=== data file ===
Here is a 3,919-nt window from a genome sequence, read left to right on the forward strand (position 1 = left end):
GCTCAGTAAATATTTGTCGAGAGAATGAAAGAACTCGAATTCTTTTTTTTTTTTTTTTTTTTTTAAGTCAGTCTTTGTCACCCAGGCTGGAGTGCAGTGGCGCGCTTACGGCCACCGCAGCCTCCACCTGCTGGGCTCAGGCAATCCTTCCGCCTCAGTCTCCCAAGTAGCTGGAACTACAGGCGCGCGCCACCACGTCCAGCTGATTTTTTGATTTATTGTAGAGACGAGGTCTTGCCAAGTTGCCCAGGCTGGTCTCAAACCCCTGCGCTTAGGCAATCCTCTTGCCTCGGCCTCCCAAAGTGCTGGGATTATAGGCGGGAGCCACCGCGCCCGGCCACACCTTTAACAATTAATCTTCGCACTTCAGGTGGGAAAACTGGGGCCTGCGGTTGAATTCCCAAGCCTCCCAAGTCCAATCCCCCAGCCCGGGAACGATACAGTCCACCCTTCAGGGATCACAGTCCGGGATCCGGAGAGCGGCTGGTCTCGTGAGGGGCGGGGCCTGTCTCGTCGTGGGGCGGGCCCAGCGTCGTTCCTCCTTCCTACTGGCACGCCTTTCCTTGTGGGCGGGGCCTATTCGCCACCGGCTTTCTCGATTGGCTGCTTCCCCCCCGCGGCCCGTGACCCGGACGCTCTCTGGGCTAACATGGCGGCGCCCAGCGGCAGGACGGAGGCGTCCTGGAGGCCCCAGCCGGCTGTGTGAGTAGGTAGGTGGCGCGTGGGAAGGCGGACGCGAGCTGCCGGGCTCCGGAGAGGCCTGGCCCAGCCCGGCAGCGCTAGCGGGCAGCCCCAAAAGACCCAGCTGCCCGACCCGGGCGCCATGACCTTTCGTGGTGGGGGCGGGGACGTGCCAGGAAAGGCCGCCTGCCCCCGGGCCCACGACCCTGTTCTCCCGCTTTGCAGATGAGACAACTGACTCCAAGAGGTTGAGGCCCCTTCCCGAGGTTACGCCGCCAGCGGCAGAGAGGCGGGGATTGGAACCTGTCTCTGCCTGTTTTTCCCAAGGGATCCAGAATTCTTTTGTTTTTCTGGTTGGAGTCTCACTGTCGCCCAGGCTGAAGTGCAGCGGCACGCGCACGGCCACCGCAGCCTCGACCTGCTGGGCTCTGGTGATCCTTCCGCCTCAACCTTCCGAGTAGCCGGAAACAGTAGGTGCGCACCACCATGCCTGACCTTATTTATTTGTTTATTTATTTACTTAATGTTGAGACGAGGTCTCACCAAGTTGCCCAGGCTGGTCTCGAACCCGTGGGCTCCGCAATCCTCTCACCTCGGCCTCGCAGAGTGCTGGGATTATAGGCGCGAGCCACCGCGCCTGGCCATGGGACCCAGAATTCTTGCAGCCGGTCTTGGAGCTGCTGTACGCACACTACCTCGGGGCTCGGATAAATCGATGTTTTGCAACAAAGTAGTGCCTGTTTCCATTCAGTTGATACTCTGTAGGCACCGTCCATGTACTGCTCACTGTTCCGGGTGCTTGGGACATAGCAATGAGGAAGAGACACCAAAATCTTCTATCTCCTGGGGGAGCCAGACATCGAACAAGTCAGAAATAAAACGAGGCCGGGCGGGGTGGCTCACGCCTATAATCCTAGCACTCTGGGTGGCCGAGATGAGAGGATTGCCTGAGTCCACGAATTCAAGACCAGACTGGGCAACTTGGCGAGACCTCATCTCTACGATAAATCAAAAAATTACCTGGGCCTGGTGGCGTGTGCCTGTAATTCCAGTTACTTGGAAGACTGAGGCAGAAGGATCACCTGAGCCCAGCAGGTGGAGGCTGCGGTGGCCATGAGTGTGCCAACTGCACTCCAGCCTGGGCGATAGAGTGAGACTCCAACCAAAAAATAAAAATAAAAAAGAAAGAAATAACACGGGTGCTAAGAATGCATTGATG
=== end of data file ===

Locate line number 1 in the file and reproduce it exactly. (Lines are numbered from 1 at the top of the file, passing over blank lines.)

Here is a 3,919-nt window from a genome sequence, read left to right on the forward strand (position 1 = left end):